As you move through the different phases of life, your housing requirements also change. While you can comfortably fit into a tiny studio apartment when you are still single, you can’t if you are living with a spouse. You need additional square footage once you get married and grow that family from just you and your spouse to having a kid or two or more. Size is a huge consideration if you are scouting for a new home, depending on what life stage you might be in. It could impact your lifestyle in more ways than one. Suffice it is to say, choosing the right home size for your needs is paramount.
To determine the proper square footage for your family, consider the following factors:
Big houses can host a good size of sleepovers; small houses are easier to clean and organize
Having a big house means having more rooms, not only for your family but also for people you host at one point or another. A floor plan with thousands of square feet allows you to have common spaces, a bedroom for each family member, and extra rooms for your hobbies. Have you always wanted to have a home theater, a gym room, a playroom for the kids, a study, or a home office? You can have those and more if your space allows it.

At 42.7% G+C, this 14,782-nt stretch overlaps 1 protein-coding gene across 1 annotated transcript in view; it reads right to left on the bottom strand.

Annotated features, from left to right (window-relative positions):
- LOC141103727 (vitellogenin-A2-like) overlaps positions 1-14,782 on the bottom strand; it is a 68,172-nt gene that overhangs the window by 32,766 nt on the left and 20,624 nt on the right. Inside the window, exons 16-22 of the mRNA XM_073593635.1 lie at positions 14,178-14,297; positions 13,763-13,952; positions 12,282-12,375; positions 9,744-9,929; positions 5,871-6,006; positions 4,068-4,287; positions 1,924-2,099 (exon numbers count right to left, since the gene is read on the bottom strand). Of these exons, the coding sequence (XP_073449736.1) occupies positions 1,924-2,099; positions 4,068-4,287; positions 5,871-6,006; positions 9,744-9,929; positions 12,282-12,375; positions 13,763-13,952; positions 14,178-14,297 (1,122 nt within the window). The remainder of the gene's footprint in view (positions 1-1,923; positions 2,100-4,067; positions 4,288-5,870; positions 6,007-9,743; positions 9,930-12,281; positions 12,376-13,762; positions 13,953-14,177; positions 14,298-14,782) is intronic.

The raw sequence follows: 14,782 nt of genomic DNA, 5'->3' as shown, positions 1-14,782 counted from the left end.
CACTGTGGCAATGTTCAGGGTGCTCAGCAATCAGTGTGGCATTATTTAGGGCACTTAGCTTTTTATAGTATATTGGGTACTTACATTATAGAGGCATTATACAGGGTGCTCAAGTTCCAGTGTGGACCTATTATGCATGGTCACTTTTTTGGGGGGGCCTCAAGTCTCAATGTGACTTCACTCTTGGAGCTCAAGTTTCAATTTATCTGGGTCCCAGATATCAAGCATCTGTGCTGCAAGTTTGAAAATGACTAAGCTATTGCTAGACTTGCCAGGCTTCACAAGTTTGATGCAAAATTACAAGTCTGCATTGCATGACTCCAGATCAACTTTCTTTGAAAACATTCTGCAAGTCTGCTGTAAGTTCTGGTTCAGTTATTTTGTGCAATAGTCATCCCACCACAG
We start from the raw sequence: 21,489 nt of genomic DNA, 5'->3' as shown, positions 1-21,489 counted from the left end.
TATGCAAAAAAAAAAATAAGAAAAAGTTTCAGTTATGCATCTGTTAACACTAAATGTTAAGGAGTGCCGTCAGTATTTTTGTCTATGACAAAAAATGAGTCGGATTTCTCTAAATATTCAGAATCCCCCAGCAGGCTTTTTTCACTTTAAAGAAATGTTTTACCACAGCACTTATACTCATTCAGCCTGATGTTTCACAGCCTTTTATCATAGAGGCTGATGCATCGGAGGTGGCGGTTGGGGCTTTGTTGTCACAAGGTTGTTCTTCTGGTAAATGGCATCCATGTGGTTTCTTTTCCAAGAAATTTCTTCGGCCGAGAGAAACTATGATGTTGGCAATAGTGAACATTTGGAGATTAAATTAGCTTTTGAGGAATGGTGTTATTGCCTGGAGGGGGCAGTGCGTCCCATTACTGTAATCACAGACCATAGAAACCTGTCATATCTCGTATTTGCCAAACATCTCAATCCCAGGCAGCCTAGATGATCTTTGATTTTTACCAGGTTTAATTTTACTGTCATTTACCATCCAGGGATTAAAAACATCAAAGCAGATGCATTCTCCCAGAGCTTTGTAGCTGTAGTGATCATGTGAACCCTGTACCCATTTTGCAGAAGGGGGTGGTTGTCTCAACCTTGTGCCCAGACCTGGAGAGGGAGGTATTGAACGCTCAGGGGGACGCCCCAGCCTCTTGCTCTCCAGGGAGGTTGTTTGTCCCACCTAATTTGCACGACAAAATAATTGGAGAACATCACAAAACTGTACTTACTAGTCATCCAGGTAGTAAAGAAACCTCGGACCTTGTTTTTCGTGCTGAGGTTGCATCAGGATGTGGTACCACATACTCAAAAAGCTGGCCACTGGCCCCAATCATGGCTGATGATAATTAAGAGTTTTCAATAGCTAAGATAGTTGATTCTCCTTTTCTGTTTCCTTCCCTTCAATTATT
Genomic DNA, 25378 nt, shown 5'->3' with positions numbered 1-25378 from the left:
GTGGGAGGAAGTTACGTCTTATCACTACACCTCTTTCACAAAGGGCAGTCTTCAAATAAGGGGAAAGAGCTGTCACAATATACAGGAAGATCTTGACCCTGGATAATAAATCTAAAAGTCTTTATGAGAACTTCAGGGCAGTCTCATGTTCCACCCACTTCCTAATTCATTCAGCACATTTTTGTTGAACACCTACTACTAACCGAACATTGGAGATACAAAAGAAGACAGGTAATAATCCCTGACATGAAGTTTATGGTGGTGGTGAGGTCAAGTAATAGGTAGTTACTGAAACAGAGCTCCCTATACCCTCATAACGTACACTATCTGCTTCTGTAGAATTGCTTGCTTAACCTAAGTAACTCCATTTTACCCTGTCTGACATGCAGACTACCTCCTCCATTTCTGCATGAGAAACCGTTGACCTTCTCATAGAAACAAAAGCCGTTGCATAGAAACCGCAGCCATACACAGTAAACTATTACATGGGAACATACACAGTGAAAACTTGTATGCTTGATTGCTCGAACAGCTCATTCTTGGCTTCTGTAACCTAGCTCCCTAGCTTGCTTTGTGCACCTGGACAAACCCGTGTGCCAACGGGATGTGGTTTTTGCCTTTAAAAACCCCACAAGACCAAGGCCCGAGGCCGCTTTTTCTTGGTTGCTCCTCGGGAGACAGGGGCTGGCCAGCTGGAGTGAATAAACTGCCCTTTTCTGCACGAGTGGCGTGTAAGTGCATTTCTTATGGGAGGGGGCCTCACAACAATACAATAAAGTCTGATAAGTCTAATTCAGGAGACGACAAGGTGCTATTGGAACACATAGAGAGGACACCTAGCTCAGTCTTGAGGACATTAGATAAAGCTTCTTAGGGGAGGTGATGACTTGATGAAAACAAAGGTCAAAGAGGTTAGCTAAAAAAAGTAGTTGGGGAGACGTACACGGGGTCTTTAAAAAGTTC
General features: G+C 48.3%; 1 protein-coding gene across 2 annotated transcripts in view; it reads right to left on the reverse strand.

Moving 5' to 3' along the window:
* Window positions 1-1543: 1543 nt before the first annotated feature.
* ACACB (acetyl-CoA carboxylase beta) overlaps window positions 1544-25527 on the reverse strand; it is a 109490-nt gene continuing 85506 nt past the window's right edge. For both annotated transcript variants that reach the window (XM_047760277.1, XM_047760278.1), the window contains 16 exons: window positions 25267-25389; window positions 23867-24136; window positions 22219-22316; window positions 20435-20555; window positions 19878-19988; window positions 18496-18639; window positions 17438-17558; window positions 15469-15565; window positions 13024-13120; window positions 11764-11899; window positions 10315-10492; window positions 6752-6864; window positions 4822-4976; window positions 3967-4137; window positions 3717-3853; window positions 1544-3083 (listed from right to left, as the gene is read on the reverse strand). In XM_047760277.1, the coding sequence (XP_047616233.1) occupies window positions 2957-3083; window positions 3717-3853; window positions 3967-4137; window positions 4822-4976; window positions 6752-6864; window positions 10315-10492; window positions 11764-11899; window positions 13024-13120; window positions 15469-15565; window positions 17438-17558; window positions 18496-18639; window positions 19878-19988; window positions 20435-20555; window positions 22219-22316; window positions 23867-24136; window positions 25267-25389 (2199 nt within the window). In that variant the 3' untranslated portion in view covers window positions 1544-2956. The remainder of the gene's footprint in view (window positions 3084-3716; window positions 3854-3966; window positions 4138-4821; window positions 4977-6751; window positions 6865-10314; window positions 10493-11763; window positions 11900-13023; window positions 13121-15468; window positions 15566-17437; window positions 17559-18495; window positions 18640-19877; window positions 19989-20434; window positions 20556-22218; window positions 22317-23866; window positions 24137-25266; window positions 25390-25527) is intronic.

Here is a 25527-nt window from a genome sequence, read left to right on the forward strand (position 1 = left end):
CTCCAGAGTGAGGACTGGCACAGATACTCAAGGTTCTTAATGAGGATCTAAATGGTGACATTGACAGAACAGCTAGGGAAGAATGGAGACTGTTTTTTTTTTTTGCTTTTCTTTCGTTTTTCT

On the other hand, be prepared to spend a reasonable amount of time cleaning and organizing if you have a huge home. A small house is low maintenance. You can make it look nice and fluffy in a jiffy. Plus, you will not have rooms that feel empty most parts of the year and most times of the day. Let’s face it. Guest rooms are not constantly occupied and recreation rooms, like the gym, are rarely used. The most is an hour or two in a day for those who are serious about their fitness.
Big houses have more rooms; small houses are more affordable to heat and cool
The gift of space gives you the freedom of movement. You can do many things and enjoy various activities if you have enough room in your house. But that also means higher costs, not just at the forefront but as you go along. If you can afford to pay for a big place, ask yourself if you can afford to maintain it as well.
Big houses have substantial operational costs. They are more expensive to furnish and much harder to heat and cool. The HVAC St. Charles experts maintain that the size of your home commands the size of your heating and cooling system. They have to meet halfway, or you will fail to meet your household’s temperature demands. But bigger systems also require more energy to run. If you are not prepared to pay for the high cost of utilities, you should think twice about acquiring too huge a home.
In the end, the right home size depends on individual considerations. If you are honest with your needs, the stage of life you are in, and what feels comfortable, it would be easier to decide if you need a bigger home or if a small one is enough.